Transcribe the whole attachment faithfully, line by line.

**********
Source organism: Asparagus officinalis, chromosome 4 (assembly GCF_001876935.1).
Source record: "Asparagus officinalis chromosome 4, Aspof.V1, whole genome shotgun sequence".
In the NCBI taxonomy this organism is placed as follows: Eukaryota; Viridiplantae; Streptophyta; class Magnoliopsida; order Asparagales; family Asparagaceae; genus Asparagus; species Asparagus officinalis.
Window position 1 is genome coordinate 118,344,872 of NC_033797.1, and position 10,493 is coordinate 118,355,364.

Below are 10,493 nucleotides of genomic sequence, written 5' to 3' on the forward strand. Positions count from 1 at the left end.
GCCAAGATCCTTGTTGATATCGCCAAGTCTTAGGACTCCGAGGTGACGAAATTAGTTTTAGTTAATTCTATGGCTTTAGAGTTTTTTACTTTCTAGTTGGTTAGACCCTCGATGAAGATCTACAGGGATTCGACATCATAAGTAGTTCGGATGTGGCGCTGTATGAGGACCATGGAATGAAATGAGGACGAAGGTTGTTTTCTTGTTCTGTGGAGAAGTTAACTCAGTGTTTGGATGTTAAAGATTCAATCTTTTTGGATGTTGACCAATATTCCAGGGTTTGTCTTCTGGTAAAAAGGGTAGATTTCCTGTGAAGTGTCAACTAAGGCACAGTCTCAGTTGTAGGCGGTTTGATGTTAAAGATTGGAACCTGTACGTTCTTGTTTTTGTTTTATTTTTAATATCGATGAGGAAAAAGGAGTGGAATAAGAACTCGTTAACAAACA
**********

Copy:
Source organism: Asparagus officinalis, chromosome 4 (assembly GCF_001876935.1).
Source record: "Asparagus officinalis chromosome 4, Aspof.V1, whole genome shotgun sequence".
In the NCBI taxonomy this organism is placed as follows: Eukaryota; Viridiplantae; Streptophyta; class Magnoliopsida; order Asparagales; family Asparagaceae; genus Asparagus; species Asparagus officinalis.
Window position 1 is genome coordinate 118,344,872 of NC_033797.1, and position 10,493 is coordinate 118,355,364.

Below are 10,493 nucleotides of genomic sequence, written 5' to 3' on the forward strand. Positions count from 1 at the left end.
GCCAAGATCCTTGTTGATATCGCCAAGTCTTAGGACTCCGAGGTGACGAAATTAGTTTTAGTTAATTCTATGGCTTTAGAGTTTTTTACTTTCTAGTTGGTTAGACCCTCGATGAAGATCTACAGGGATTCGACATCATAAGTAGTTCGGATGTGGCGCTGTATGAGGACCATGGAATGAAATGAGGACGAAGGTTGTTTTCTTGTTCTGTGGAGAAGTTAACTCAGTGTTTGGATGTTAAAGATTCAATCTTTTTGGATGTTGACCAATATTCCAGGGTTTGTCTTCTGGTAAAAAGGGTAGATTTCCTGTGAAGTGTCAACTAAGGCACAGTCTCAGTTGTAGGCGGTTTGATGTTAAAGATTGGAACCTGTACGTTCTTGTTTTTGTTTTATTTTTAATATCGATGAGGAAAAAGGAGTGGAATAAGAACTCGTTAACAAACA